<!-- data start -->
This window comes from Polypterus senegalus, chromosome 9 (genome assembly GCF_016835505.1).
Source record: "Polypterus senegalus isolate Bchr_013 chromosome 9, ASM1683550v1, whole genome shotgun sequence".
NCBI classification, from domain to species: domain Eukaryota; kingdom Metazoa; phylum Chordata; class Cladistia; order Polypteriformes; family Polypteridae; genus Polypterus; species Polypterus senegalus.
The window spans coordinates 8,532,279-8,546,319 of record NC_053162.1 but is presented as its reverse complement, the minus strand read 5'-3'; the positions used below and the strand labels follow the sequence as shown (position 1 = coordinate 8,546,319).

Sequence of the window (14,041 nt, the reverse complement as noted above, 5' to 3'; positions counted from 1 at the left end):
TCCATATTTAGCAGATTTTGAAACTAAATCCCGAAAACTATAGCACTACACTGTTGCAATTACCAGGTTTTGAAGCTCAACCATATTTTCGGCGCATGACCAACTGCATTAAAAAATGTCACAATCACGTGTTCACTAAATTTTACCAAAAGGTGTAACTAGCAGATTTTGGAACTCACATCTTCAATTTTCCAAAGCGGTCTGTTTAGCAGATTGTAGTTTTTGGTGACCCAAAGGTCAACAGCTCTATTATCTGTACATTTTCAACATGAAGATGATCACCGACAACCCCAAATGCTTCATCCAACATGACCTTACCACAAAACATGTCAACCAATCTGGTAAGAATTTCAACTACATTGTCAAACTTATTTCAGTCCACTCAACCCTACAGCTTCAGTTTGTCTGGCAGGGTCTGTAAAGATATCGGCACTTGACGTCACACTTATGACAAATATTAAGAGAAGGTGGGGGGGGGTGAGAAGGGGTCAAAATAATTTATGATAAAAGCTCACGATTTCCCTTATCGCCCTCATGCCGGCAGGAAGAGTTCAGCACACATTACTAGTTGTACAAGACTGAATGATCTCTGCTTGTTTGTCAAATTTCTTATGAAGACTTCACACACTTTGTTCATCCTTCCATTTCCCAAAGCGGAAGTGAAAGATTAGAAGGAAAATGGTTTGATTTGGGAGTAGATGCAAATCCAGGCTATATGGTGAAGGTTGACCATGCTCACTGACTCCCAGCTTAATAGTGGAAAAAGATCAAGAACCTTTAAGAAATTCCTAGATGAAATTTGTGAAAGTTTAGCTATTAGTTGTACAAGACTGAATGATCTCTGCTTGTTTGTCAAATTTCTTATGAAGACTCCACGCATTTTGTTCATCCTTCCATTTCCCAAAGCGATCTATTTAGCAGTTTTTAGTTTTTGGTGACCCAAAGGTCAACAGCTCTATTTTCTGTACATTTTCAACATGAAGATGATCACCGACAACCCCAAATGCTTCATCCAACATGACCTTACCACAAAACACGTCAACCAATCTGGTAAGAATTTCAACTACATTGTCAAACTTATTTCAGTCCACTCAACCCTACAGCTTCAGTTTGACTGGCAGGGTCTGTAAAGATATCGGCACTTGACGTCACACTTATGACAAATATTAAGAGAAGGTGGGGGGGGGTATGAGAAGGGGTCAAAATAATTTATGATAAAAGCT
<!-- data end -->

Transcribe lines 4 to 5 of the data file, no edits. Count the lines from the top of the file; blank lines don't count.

The window spans coordinates 8,532,279-8,546,319 of record NC_053162.1 but is presented as its reverse complement, the minus strand read 5'-3'; the positions used below and the strand labels follow the sequence as shown (position 1 = coordinate 8,546,319).

Sequence of the window (14,041 nt, the reverse complement as noted above, 5' to 3'; positions counted from 1 at the left end):